Spring Break

As many of my friends know, if they have an account in Facebook that is, we ended up spending our spring break in the US. The South African consulate in Lagos made it next to impossible for me to get a visa. When my husband went back on the collection date he had to wait outside the gate for two hours before they let him in. Then he had to cool his heels for another couple of hours before he was called. They handed over all our documents, including my passport minus the visa stamp. He asked them what was wrong. They said they needed our boss’ mobile phone number. Puzzled by this requirement my husband went back to the entrance where they kept all mobile phones, to retrieve our superintendent’s number. But when he returned they closed the window and refused to entertain him.

We informed our superintendent, and he tried to call the person in charge. He was told that I should re-apply, which means get back there and wait in line again for 6-8 hours. We were also informed to provide a paper ticket … but our travel agent was adamant that South African airways only issues e-tickets now, which is what we submitted in the first place. To make a long story short we decided to call off the trip — we knew that I will never be issued a visitors visa to South Africa on time anyway: not without a paper ticket, and less than a week from our departure date. We cut our losses, including the cancellation fee for the plane tickets and non-refundable full payment for our week-long accommodation.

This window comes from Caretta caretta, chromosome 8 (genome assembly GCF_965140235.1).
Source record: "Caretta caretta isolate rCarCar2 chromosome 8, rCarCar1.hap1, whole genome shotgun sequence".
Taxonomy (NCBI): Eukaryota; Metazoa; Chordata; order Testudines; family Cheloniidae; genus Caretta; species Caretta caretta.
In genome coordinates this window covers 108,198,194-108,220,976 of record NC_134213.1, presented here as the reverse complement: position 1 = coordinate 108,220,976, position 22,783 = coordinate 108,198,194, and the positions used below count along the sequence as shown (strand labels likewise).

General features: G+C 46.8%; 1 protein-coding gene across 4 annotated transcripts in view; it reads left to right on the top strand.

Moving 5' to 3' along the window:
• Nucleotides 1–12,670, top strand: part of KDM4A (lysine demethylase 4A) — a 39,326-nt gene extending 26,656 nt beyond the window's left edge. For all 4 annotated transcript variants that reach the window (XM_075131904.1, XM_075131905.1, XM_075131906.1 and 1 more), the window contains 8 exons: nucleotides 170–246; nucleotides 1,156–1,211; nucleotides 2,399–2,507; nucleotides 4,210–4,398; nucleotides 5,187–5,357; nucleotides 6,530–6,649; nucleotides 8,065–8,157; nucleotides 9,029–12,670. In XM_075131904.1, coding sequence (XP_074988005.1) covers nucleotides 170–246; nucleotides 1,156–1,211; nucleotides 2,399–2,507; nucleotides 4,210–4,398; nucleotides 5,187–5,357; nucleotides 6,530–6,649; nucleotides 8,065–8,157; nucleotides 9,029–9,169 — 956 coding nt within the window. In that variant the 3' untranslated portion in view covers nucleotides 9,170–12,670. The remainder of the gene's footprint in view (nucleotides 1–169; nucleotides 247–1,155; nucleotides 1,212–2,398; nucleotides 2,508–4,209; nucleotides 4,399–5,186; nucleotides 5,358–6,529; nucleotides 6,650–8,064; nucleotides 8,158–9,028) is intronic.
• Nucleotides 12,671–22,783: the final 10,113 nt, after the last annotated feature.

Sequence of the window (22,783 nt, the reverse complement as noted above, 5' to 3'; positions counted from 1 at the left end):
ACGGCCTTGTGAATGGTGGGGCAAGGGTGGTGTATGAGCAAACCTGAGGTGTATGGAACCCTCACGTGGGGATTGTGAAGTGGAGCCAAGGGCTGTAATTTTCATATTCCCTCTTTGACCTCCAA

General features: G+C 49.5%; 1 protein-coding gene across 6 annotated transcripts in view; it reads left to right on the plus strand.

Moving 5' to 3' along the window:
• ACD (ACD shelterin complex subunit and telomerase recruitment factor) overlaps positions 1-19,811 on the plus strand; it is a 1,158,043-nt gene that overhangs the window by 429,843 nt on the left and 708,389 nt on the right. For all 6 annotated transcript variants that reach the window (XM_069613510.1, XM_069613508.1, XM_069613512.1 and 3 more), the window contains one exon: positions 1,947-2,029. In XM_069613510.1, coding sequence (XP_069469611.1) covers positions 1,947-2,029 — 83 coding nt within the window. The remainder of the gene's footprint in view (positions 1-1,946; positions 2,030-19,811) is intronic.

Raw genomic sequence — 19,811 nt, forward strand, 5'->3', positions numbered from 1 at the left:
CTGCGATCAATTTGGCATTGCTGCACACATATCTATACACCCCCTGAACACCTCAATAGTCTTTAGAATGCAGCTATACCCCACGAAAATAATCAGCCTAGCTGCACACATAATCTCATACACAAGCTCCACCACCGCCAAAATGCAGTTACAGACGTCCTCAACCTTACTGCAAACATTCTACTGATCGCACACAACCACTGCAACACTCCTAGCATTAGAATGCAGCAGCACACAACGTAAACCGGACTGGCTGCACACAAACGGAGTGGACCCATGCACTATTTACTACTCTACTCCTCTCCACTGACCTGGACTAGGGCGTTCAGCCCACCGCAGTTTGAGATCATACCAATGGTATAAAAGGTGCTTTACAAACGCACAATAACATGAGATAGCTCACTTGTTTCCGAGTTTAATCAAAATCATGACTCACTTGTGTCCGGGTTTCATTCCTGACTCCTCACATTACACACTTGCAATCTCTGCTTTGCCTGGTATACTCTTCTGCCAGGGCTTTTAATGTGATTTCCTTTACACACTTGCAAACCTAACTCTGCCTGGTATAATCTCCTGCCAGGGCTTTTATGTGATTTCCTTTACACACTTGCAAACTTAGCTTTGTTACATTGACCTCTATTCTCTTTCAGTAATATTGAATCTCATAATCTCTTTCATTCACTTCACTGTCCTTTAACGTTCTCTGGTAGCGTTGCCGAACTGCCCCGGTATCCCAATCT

And we had a ball in Atlanta and Mississippi instead — yeah! Since I have a 10-year visa to the US and Delta has a direct 12-hour flight to Atlanta, we figured this was a good opportunity to visit our relatives and friends in the South. During the Easter weekend we brought James to the Children’s Museum and Georgia Aquarium. He went crazy over the sharks, Dory, and Nemo! We had dinner with Brian’s cousins and brunch with Scott, a former colleague from Pakistan who now teaches Special Ed. Then we drove six hours to Hattiesburg, Mississippi to visit our alma mater. While there we brought James to the zoo. The irony was not lost on us that we had to travel all the way to Mississippi so our son can see real zebras when we live in Africa.

Driving along highway 90 of the post-Katrina cities along the Gulf Coast was a surreal experience. I had trouble remembering where things used to be, there were so many vacant lots. What happened to the lovely antebellum homes facing the beach? How many casinos are still in business? Where are the colorful souvenir shops? Where is Olive Garden, where my husband and I had our first unofficial date?

Becky and her family welcomed us back with open arms. Her home felt familiar and friendly, even though it was heavily damaged, too. Her two grandchildren were visiting and this made our stay even more enjoyable. James got to play with them and with their toys. It would take another two weeks after this visit for us to fully realize that Biloxi has not recovered from Katrina yet, when it announced that it was closing three schools, including the one where Becky has taught for about 20 years.

What’s a visit to the South without enjoying good ol Southern cooking? So we pigged out on cholesterol-rich dishes we missed after being away for 8 years: po boy sandwiches, deep fried catfish, étouffée, and crawfish, washed down with iced tea. We continued our foodtrip/roadtrip to Albany, Georgia where my grad school classmate/dorm mate Robert was more than happy to take us to his favorite restaurants. One was the appropriately named “Nothing Fancy” restaurant where I enjoyed a basket of deep fried oysters, hush puppies, sweet potato fries, catfish strips, and boiled shrimps. But the real reason (sorry Robert) for our visit to Albany was a place named Brusters — and they make the creamiest homemade ice cream in the world. Our favorite was turtles — buttermilk ice cream with generous doses of pecan nuts and caramel syrup!

As we made our way back to Atlanta for the flight back to Lagos we swore we will not wait for another 8 years before we visit this part of the world again.

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